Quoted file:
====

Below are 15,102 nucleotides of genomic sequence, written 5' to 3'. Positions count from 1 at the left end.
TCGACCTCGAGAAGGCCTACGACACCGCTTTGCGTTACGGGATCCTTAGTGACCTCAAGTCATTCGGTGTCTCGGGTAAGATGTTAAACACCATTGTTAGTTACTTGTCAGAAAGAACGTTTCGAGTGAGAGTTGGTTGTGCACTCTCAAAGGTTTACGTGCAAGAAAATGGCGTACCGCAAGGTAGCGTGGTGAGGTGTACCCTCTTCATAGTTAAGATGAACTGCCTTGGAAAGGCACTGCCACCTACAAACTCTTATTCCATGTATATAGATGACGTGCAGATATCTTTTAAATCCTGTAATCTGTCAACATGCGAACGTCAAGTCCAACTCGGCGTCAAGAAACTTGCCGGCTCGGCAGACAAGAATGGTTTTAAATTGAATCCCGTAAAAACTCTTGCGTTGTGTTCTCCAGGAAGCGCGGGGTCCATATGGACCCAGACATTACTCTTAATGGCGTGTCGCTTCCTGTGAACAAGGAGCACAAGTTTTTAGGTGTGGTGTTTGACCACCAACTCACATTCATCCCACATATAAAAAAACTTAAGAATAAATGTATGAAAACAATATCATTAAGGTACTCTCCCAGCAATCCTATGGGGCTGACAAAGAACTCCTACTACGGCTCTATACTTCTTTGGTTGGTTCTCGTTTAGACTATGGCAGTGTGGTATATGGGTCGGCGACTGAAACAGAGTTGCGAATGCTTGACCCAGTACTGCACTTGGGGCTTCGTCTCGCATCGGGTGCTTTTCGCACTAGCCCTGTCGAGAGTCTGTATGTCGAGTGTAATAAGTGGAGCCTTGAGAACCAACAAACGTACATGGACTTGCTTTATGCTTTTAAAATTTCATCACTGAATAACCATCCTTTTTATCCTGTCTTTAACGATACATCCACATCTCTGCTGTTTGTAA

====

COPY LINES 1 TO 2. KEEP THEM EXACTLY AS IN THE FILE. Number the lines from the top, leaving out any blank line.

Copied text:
Below are 15,102 nucleotides of genomic sequence, written 5' to 3'. Positions count from 1 at the left end.
TCGACCTCGAGAAGGCCTACGACACCGCTTTGCGTTACGGGATCCTTAGTGACCTCAAGTCATTCGGTGTCTCGGGTAAGATGTTAAACACCATTGTTAGTTACTTGTCAGAAAGAACGTTTCGAGTGAGAGTTGGTTGTGCACTCTCAAAGGTTTACGTGCAAGAAAATGGCGTACCGCAAGGTAGCGTGGTGAGGTGTACCCTCTTCATAGTTAAGATGAACTGCCTTGGAAAGGCACTGCCACCTACAAACTCTTATTCCATGTATATAGATGACGTGCAGATATCTTTTAAATCCTGTAATCTGTCAACATGCGAACGTCAAGTCCAACTCGGCGTCAAGAAACTTGCCGGCTCGGCAGACAAGAATGGTTTTAAATTGAATCCCGTAAAAACTCTTGCGTTGTGTTCTCCAGGAAGCGCGGGGTCCATATGGACCCAGACATTACTCTTAATGGCGTGTCGCTTCCTGTGAACAAGGAGCACAAGTTTTTAGGTGTGGTGTTTGACCACCAACTCACATTCATCCCACATATAAAAAAACTTAAGAATAAATGTATGAAAACAATATCATTAAGGTACTCTCCCAGCAATCCTATGGGGCTGACAAAGAACTCCTACTACGGCTCTATACTTCTTTGGTTGGTTCTCGTTTAGACTATGGCAGTGTGGTATATGGGTCGGCGACTGAAACAGAGTTGCGAATGCTTGACCCAGTACTGCACTTGGGGCTTCGTCTCGCATCGGGTGCTTTTCGCACTAGCCCTGTCGAGAGTCTGTATGTCGAGTGTAATAAGTGGAGCCTTGAGAACCAACAAACGTACATGGACTTGCTTTATGCTTTTAAAATTTCATCACTGAATAACCATCCTTTTTATCCTGTCTTTAACGATACATCCACATCTCTGCTGTTTGTAA